Adam McKay’s movie “The Big Short” is loaded with Hollywood stars showing off – Christian Bale playing a dysfunctional genius, Steve Carell playing a self-righteous jerk, Brad Pitt playing a Colorado hippie recluse – and calls attention to its own cleverness somewhat too often. It’s like a collaboration between Judd Apatow and Bertolt Brecht, or just a recognition that theatrical devices that used to seem confrontational or postmodern have now been completely mainstreamed. At one point Ryan Gosling, playing a contrarian Wall Street hotshot named Jared Vennett who correctly bets that the mortgage market would collapse in 2008, turns to the camera amid a heated conversation to observe that of course we don’t understand the complex financial instruments he’s talking about. That’s because we’re not supposed to, he says. “But here’s Margot Robbie in a bubble bath to explain it all.”
That sounds like bizarre pandering, and of course it is. But it works brilliantly because it cuts to the heart of Michael Lewis’ nonfiction bestseller, which McKay and co-writer Charles Randolph have adapted pretty faithfully, despite all the gamesmanship. The financial collapse and economic crisis of 2008 was a gigantic con job, enabled by politicians from both parties – most of all by the Clinton administration, frankly – and perpetrated by an elite caste of predatory criminals who looted the American people (and the people of the world) and got away with it scot-free. Both Lewis and the movie remain agnostic about whether the principal driving force behind the collapse was widespread fraud and corruption or simply widespread stupidity. Both were clearly implicated, and in either case unregulated and undisciplined greed – which apostles of the free market consider the ultimate virtue – proved instead to be immensely destructive.
Not all of McKay’s devices work as well as Margot Robbie in that bubble bath, doing her best to explain the mortgage-backed securities (MBSs) and collateralized debt obligations (CDOs) that made immense fortunes for Wall Street bankers, even as a few guys like Vennett or mid-level fund manager Mark Baum (Carell) or loner investment guru Michael Burry (Bale) began to suspect they were junk. Later interpolations involving Anthony Bourdain throwing day-old seafood in the stew pot, or Selena Gomez at the blackjack table, don’t quite pay off. But McKay’s highly entertaining thrill ride on the economic roller coaster never loses sight of the fact that Lewis’ central characters are ambiguous figures driven by familiar forces of self-interest, not Robin Hood heroes or Bernie Sanders activists.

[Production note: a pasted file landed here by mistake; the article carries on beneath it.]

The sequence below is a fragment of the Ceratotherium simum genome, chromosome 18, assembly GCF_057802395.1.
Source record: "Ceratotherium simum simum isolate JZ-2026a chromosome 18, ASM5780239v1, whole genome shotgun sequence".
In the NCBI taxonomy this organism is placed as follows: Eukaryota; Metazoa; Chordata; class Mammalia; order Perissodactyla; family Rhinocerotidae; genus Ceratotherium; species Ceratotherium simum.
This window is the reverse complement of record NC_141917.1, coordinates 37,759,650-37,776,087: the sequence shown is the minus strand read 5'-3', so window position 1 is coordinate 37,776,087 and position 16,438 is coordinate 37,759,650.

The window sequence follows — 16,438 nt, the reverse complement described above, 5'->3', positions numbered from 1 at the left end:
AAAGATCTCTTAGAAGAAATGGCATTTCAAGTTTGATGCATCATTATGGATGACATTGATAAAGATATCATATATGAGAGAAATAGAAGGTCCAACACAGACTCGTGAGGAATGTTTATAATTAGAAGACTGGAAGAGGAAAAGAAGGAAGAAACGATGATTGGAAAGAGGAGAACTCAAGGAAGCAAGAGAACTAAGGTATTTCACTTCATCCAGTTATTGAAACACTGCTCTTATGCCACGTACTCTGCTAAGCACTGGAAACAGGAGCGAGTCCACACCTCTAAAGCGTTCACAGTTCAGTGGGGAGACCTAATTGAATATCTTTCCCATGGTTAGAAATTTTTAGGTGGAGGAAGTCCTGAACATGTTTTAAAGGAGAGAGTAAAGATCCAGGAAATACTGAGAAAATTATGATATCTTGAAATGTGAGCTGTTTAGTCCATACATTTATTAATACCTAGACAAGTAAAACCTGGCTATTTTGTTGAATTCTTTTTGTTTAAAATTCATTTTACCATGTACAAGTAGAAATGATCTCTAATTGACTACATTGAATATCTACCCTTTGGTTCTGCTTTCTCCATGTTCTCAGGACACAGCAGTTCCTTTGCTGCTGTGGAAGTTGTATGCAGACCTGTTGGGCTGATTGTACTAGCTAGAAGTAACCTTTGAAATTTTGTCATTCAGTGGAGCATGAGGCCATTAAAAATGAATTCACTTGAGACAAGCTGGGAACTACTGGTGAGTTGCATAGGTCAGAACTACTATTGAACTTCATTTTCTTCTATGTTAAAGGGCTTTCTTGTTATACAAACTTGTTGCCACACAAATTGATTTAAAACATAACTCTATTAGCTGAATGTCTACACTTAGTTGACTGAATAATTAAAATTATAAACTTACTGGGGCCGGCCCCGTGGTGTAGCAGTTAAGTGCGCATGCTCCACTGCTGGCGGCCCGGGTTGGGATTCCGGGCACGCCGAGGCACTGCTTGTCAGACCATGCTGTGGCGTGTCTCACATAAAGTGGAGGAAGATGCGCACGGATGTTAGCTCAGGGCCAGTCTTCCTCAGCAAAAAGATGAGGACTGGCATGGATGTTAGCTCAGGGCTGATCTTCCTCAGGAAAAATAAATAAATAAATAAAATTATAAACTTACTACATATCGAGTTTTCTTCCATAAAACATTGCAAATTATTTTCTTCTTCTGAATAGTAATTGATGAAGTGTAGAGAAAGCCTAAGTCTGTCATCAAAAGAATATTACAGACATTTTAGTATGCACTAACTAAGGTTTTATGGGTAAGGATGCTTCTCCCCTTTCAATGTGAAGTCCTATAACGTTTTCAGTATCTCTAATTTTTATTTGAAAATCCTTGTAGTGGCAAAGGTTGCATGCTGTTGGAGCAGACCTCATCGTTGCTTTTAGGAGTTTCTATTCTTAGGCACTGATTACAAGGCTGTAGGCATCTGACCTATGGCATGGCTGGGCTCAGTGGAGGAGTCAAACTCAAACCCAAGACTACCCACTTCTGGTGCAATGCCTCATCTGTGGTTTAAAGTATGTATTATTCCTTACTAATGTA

There’s no doubt that the pugnacious, anger-fueled Baum and the smooth, stylish, above-it-all Vennett – both characters are fictionalized composites, but their real-life models can be found in Lewis’ book – yearn to stick it in the eye of The Man and prove they are smarter than anyone else. In a sense they have some shreds of social conscience, in that they see the entire financial system as corrupt (either purposefully or through idiocy) and are eager to prove it. But they make a historic deal despite their mutual mistrust, investing heavily in a newly invented instrument called a “credit default swap” that would pay off if the banks’ crazy-house of bogus securities collapsed, because they stood to make a fortune if they were right. Which they did: In the film, Baum’s fund clears $2 billion all by itself from the financial collapse in which at least 6 million Americans lost their jobs, 7 million homes were foreclosed and an estimated $16 trillion in household wealth was subtracted from the economy. In the real world, there were guys who profited on a similar scale from this catastrophe, which was of course many times larger than that if we consider the world economy.